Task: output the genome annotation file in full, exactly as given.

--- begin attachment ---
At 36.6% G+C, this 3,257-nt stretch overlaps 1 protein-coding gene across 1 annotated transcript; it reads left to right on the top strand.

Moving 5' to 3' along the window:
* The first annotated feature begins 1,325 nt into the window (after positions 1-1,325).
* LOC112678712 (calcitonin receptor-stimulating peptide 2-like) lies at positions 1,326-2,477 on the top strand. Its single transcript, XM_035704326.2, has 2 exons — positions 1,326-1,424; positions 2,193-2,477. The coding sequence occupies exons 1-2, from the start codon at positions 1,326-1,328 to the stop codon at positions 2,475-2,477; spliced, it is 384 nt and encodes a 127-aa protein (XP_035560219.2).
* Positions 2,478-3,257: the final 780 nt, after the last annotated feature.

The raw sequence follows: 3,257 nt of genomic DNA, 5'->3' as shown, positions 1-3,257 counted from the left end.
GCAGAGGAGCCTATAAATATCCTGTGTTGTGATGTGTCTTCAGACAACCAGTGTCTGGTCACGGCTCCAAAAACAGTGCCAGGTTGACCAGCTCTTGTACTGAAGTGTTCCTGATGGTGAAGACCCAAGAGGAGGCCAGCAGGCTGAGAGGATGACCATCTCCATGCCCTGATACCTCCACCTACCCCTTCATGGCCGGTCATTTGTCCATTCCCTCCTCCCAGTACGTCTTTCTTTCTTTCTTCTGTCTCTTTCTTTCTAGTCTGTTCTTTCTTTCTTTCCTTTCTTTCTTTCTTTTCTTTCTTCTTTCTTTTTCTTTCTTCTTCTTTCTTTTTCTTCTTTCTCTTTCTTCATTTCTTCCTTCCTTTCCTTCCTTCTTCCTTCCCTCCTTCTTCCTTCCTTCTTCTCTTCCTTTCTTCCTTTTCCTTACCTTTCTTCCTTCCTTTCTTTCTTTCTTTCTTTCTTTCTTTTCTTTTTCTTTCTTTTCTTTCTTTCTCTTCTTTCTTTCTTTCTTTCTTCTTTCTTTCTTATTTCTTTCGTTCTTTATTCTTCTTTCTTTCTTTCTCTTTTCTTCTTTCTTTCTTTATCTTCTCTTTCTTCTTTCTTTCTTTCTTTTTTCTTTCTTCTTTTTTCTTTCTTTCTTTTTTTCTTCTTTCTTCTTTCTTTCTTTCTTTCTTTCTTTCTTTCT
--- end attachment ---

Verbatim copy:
At 36.6% G+C, this 3,257-nt stretch overlaps 1 protein-coding gene across 1 annotated transcript; it reads left to right on the top strand.

Moving 5' to 3' along the window:
* The first annotated feature begins 1,325 nt into the window (after positions 1-1,325).
* LOC112678712 (calcitonin receptor-stimulating peptide 2-like) lies at positions 1,326-2,477 on the top strand. Its single transcript, XM_035704326.2, has 2 exons — positions 1,326-1,424; positions 2,193-2,477. The coding sequence occupies exons 1-2, from the start codon at positions 1,326-1,328 to the stop codon at positions 2,475-2,477; spliced, it is 384 nt and encodes a 127-aa protein (XP_035560219.2).
* Positions 2,478-3,257: the final 780 nt, after the last annotated feature.

The raw sequence follows: 3,257 nt of genomic DNA, 5'->3' as shown, positions 1-3,257 counted from the left end.
GCAGAGGAGCCTATAAATATCCTGTGTTGTGATGTGTCTTCAGACAACCAGTGTCTGGTCACGGCTCCAAAAACAGTGCCAGGTTGACCAGCTCTTGTACTGAAGTGTTCCTGATGGTGAAGACCCAAGAGGAGGCCAGCAGGCTGAGAGGATGACCATCTCCATGCCCTGATACCTCCACCTACCCCTTCATGGCCGGTCATTTGTCCATTCCCTCCTCCCAGTACGTCTTTCTTTCTTTCTTCTGTCTCTTTCTTTCTAGTCTGTTCTTTCTTTCTTTCCTTTCTTTCTTTCTTTTCTTTCTTCTTTCTTTTTCTTTCTTCTTCTTTCTTTTTCTTCTTTCTCTTTCTTCATTTCTTCCTTCCTTTCCTTCCTTCTTCCTTCCCTCCTTCTTCCTTCCTTCTTCTCTTCCTTTCTTCCTTTTCCTTACCTTTCTTCCTTCCTTTCTTTCTTTCTTTCTTTCTTTCTTTTCTTTTTCTTTCTTTTCTTTCTTTCTCTTCTTTCTTTCTTTCTTTCTTCTTTCTTTCTTATTTCTTTCGTTCTTTATTCTTCTTTCTTTCTTTCTCTTTTCTTCTTTCTTTCTTTATCTTCTCTTTCTTCTTTCTTTCTTTCTTTTTTCTTTCTTCTTTTTTCTTTCTTTCTTTTTTTCTTCTTTCTTCTTTCTTTCTTTCTTTCTTTCTTTCTTTCT